Those test results are a bit unusual. TSH is affected by so many things that it is reliable as an indicator of thyroid status only when it is at extreme levels, which your son's is not. However the TSH is a bit higher than would be expected, so it was good that the TPO ab test was done. Hashimoto's Thyroiditis can also show as TG ab so I suggest that test also. You should make sure they always test him for both Free T3 and Free T4, since those are the active thyroid hormones, different from Total T4 and Total T3.
With Total T4 in the middle of its range, it is puzzling that Free T3 is above range. This makes me think he should also be tested for cortisol and ferritin (a storage form of iron). Vitamin D and B12 are also important so I also suggest testing those as well. Do you think you can get him tested for cortisol, ferritin, Vitamin D, and B12?
Also, symptoms are the most important indicator of thyroid status. Does he have any of the following symptoms besides fatigue, which is common for teenagers it seems?
Increased sensitivity to cold (temp. below 98.6 which is considered normal)
Constipation ( have to use fiber or laxatives)
Dry skin (have to use moisturizer)
Elevated blood cholesterol level
Muscle aches, tenderness and stiffness
Pain, stiffness or swelling in your joints
Slowed heart rate
Enlarged thyroid gland (goiter)
What are the actual Vitamin D, B12 and ferritin results please? And what do you mean by his Hand H?
I wrote a response but just noticed it did not post. Please give us the actual test results from his B12, Vitamin D and ferritin. Also what are the H and H results you said were high??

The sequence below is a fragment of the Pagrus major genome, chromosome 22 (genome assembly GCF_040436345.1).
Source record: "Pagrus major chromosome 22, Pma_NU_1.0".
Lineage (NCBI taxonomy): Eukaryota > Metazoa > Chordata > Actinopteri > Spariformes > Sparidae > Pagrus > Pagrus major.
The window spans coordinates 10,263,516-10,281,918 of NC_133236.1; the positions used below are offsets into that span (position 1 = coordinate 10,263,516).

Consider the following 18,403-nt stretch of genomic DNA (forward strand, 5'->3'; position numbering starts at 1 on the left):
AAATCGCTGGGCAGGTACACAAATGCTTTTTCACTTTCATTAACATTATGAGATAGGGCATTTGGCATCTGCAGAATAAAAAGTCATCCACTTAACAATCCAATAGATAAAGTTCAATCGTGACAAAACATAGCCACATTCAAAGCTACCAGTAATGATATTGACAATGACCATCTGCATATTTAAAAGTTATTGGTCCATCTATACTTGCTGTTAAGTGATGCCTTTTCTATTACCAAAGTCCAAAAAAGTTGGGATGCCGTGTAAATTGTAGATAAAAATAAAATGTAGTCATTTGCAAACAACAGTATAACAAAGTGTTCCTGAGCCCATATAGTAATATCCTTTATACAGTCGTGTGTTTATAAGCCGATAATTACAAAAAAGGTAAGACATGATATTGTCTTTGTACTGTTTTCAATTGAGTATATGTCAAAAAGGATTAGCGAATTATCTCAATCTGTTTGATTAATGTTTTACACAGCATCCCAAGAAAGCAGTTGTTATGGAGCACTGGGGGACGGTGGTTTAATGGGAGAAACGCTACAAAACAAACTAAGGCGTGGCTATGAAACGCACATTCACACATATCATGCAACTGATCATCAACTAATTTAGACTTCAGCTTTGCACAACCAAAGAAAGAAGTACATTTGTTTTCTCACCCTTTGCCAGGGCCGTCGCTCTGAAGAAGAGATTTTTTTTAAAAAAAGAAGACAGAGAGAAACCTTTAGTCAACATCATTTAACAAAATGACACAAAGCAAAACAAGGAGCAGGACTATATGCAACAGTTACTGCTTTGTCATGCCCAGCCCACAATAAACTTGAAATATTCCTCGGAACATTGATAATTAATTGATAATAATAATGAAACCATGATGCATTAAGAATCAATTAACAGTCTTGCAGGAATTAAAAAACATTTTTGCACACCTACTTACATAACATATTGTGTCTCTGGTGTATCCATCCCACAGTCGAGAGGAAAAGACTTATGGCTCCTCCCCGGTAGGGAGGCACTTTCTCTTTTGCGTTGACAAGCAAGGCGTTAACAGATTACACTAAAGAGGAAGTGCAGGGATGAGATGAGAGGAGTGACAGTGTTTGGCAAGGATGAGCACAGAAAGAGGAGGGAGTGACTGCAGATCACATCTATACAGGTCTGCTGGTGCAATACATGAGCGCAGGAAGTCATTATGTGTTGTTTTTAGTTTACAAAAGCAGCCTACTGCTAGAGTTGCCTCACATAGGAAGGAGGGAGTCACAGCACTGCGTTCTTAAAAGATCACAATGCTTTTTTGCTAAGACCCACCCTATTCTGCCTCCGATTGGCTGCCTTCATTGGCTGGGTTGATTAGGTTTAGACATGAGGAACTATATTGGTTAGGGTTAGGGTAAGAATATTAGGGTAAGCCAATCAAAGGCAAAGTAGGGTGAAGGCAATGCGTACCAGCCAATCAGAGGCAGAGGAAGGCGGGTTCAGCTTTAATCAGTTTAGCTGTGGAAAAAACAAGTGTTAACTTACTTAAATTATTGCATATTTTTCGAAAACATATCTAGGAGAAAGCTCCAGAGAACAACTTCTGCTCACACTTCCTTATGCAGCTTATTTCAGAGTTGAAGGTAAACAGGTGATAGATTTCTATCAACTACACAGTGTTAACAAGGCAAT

His B12 is higher than needed. If supplementing, he can cut back. Vitamin D should be at least 50, so he is close to that. The main issue I see is low ferritin. I know it is within the so-called 'normal" range, but that range is calculated from the database of test results from a lab. It is not an adjudicated range based on science and expert opinion. It is just a lab range. that does not indicate adequacy, or optimal levels. Ferritin should be at least 100.The reason I was especially interested in that is his relatively high Free T3 level, yet he has hypo symptoms. There is info that claims that low cortisol or low ferritin can cause Free T3 to pool in the blood and not get into cells where it is needed to regulate body functions and prevent hypo symptoms. I suggest that you get him started on a good OTC iron supplement like VitronC, which contains 65 mg of iron in each tablet. Other sources are ferrous fumarate, ferrous sulphate, and ferrous bisglycinate.
I suggest that you focus on getting his ferritin level optimal ,at least 100, and then after 5-6 weeks have him tested for Free T4, Free T3, TG ab. You might go ahead and make the Endo appt. in case you decide it is needed by that time. Please keep us tuned in to further results and we can help interpret and advise further.
Thank you for your suggestions! His ferritin has been low in the past so I check it whenever I can. I don’t eat meat so he doesn’t get it often but I’ll give him some and get the ferritin up and will retest as you suggest. Thanks again! I am reading about the T3 pooling.
Has your son hit puberty? At 15 I would think so. If not, I would suggest you may want to take a look at sex hormones. Particularly testosterone and estrogen. Yes estrogen.
men need estrogen to build bone, as well as testosterone. (so do women but in different ratios, women's loss of what little testosterone they have starting at age about 40 is why osteoporosis is almost exclusively a female issue. Simple testosterone replacement will solve most brittle and osteo problems in women. But most Dr's won't do it or even know about it.
Testosterone a portion converts to esttogen. So if he is low in testosterone, he could also be low in estrogen, which is why he is not building bone.
How is his muscle tone? Can he build muscle? If poor, then that may be another sign of low Testosterone.
Low bone building, and higher Free T3 can cause bone loss.
High Free T3 also can cause the LOWERING of Cortisol Binding Globulin. But that should result in higher free Cortisol to be available. So that would not make a lot of sense as Gimel stated above. Low cortisol can cause FT3 pooling.